“[God’s mercy] is to enter into the chaos of other people’s problems and to love and heal them,” Bishop Gerald Barnes said during a 45-minute talk (read an excerpt of Bishop Barnes’ remarks on page 2).
Under the theme “Revealing the Merciful Face of the Church,” Church workers were asked to look at how they show mercy to the many people who come to parishes with problems and challenges
“People come to our parishes when they are distraught...when they are in need,” Bishop Barnes said. “What do they find?”
Bishop Barnes stressed the need for parish employees to model mercy by improving “customer service” skills, relating his own childhood experience of working in a family-owned grocery store.
“We needed people to continue to come to that grocery store,” he said. “So my Dad would always say, ‘the customer is always right. Even when the customer is wrong, he’s right.’ ”
Following his talk, Bishop Barnes responded to a number of questions submitted by attendees addressing such topics as gossip, collaboration between lay and ordained ministers of the church, accountability of church leaders and requirements of parents and godparents for baptism of a child.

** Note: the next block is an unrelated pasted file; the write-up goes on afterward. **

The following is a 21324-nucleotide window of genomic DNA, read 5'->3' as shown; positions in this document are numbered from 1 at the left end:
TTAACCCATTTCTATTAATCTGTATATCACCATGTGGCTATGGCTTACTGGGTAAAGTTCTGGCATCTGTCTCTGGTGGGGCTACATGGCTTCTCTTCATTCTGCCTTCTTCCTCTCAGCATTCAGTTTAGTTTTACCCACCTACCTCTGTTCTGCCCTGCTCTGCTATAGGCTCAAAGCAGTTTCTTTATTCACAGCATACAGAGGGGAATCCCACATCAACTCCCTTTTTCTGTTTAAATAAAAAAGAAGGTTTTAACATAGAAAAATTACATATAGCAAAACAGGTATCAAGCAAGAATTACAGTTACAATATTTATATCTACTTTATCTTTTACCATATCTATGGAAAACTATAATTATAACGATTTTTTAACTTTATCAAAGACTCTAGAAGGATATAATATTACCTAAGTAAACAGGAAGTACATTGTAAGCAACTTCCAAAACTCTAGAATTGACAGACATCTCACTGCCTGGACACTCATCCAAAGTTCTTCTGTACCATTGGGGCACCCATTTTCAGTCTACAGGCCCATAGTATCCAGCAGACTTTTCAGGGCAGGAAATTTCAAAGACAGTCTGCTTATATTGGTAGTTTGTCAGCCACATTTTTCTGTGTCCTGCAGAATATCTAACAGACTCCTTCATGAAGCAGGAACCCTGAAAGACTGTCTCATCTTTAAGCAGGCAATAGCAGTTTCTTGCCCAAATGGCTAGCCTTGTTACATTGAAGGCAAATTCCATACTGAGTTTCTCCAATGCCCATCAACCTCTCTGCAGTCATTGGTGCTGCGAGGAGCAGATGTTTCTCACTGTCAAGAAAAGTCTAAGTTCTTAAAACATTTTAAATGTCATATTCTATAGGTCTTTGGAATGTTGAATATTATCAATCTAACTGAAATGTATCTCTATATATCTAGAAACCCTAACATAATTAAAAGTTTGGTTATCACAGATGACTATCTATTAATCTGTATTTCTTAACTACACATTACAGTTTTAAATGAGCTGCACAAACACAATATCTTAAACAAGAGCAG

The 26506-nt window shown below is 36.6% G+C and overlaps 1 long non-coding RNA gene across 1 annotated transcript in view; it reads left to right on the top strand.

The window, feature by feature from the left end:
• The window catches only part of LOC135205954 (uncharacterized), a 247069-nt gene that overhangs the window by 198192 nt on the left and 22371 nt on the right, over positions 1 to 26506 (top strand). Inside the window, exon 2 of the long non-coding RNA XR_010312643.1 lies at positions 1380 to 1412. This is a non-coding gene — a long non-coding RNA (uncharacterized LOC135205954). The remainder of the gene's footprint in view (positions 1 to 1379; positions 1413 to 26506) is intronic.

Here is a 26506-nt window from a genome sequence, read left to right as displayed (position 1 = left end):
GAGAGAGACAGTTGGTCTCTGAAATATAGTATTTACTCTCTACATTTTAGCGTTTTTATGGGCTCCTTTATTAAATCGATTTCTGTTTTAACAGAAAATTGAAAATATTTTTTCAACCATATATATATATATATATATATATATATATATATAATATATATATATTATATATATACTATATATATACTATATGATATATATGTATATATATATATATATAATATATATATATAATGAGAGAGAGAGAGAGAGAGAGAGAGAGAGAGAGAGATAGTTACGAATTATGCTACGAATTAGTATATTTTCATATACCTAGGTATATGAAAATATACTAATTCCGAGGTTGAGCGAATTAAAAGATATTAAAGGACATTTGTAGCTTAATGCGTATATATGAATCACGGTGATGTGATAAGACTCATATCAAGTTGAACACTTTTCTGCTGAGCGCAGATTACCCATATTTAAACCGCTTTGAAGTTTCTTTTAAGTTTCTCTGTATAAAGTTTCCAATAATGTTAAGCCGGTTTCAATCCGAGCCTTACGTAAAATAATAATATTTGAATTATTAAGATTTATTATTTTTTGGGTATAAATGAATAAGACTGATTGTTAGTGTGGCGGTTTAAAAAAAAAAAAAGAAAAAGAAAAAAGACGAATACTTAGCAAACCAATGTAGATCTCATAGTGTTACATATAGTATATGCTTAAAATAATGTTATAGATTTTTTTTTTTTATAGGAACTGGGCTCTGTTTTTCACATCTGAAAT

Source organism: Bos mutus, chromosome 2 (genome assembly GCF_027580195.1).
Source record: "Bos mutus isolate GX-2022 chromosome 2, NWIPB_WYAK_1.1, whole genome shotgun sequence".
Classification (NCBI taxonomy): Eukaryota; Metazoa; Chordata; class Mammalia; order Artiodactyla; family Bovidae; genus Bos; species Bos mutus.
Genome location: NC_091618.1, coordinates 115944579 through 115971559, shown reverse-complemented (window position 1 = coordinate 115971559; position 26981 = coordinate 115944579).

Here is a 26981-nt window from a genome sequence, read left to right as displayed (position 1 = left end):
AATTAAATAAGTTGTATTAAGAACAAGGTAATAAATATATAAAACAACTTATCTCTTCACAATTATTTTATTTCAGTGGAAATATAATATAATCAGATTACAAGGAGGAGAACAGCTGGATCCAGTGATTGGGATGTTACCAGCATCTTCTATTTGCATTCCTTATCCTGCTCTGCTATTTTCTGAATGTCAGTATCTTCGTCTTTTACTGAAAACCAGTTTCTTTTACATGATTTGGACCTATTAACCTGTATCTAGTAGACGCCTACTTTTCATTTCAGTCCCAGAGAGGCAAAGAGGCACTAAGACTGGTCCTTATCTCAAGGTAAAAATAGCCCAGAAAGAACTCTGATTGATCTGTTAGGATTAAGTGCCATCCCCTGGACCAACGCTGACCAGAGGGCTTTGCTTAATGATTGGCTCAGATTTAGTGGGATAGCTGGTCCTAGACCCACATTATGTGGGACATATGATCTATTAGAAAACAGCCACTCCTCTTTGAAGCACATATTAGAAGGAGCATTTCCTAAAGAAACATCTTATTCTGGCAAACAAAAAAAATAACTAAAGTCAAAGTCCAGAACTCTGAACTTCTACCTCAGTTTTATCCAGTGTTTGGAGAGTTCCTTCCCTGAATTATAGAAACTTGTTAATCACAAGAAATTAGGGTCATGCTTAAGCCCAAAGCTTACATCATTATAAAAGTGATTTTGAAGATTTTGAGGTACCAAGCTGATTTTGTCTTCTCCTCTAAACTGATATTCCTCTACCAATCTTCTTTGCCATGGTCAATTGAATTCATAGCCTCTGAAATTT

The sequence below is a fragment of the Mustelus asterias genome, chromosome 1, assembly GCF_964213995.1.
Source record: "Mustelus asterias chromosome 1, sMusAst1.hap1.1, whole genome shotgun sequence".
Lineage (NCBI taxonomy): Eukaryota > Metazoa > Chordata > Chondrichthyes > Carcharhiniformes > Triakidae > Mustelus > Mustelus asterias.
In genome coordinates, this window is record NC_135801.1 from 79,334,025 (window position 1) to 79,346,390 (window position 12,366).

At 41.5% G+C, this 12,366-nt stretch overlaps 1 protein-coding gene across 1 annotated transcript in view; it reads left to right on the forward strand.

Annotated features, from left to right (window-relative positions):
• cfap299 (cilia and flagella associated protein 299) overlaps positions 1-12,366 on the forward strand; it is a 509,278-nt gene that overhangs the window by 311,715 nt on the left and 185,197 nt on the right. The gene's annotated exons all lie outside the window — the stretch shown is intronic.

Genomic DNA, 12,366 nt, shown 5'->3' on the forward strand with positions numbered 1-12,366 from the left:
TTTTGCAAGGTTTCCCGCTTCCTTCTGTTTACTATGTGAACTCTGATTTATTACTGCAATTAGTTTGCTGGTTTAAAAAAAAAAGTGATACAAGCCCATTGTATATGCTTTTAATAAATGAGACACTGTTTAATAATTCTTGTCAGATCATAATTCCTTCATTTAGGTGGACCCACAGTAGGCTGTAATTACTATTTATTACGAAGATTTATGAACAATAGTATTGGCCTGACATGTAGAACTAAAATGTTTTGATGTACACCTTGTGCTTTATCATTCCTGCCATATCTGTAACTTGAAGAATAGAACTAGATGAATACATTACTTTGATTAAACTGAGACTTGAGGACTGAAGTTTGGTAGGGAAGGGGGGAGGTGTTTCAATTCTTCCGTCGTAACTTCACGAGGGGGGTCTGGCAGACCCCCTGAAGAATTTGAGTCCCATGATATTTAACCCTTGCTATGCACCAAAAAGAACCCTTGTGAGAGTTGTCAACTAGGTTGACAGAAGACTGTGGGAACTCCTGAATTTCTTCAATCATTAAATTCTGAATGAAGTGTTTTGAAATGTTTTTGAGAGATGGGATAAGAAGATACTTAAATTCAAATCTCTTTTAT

Video testimonials were shown throughout the day in which both church ministers and randomly selected people in need responded to questions about experiencing and needing the mercy of God.
The day concluded with an afternoon Mass. The six vicariates of the Diocese processed into St. Francis Cabrini Church holding identifying placards, carrying a banner that illustrated one of the Corporal Works of Mercy and also carrying the Mercy Cross of the pilgrimage site parish of that vicariate.
This year marked the second time that the Combined Vicariate meeting convened all of the parishes in the Diocese. Normally two different meetings are held at the Diocesan Pastoral Center – one for the parishes of Riverside County, and one for the parishes of San Bernardino County. The combined format was previously used in 2013 for the Year of Faith.